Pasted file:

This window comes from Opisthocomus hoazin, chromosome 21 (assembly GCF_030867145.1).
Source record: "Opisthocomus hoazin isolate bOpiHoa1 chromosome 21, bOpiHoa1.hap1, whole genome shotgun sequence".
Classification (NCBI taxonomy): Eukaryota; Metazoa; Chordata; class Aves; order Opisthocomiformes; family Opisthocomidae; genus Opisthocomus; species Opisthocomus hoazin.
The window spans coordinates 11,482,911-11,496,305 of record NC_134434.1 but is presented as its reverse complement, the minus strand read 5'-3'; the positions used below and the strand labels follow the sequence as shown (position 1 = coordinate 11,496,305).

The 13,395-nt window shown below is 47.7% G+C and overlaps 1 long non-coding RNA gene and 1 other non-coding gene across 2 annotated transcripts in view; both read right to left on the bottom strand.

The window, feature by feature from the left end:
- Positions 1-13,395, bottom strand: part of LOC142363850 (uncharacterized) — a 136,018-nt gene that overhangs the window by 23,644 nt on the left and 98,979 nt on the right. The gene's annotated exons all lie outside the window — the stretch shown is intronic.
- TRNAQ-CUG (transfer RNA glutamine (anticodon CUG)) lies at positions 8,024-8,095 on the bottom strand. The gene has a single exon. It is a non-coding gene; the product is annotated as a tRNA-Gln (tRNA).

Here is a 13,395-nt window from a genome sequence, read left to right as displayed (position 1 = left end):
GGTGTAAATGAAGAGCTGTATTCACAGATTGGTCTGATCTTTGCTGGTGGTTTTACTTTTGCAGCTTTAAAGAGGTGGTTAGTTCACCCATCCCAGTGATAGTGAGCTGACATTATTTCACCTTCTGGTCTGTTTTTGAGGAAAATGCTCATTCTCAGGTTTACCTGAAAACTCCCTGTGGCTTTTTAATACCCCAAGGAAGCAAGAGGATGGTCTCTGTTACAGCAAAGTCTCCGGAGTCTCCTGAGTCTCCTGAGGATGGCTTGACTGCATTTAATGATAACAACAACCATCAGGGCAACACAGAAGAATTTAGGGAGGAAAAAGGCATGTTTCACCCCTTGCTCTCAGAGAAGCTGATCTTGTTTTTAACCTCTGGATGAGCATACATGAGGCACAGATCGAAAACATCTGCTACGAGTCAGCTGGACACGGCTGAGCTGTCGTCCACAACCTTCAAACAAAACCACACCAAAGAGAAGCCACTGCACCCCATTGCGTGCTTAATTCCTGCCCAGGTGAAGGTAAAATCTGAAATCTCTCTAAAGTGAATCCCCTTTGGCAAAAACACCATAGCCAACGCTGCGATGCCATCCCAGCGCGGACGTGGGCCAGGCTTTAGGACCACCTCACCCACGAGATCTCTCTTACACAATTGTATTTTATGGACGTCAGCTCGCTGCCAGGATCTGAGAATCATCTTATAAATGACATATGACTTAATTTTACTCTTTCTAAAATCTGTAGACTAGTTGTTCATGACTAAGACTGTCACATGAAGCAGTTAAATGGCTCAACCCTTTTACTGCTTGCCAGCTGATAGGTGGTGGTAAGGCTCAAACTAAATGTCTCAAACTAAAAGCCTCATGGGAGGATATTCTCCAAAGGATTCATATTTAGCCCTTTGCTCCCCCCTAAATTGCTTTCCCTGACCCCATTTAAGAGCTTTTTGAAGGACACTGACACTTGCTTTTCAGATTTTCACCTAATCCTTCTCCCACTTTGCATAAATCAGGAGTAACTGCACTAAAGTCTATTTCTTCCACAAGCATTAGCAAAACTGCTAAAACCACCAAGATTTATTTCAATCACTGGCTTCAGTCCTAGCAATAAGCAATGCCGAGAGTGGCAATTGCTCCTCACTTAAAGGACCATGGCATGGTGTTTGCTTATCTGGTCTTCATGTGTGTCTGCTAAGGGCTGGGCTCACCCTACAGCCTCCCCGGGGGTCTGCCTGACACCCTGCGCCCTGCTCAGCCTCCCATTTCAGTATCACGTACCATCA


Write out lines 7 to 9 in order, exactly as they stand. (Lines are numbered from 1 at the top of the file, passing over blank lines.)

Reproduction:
- Positions 1-13,395, bottom strand: part of LOC142363850 (uncharacterized) — a 136,018-nt gene that overhangs the window by 23,644 nt on the left and 98,979 nt on the right. The gene's annotated exons all lie outside the window — the stretch shown is intronic.
- TRNAQ-CUG (transfer RNA glutamine (anticodon CUG)) lies at positions 8,024-8,095 on the bottom strand. The gene has a single exon. It is a non-coding gene; the product is annotated as a tRNA-Gln (tRNA).

Here is a 13,395-nt window from a genome sequence, read left to right as displayed (position 1 = left end):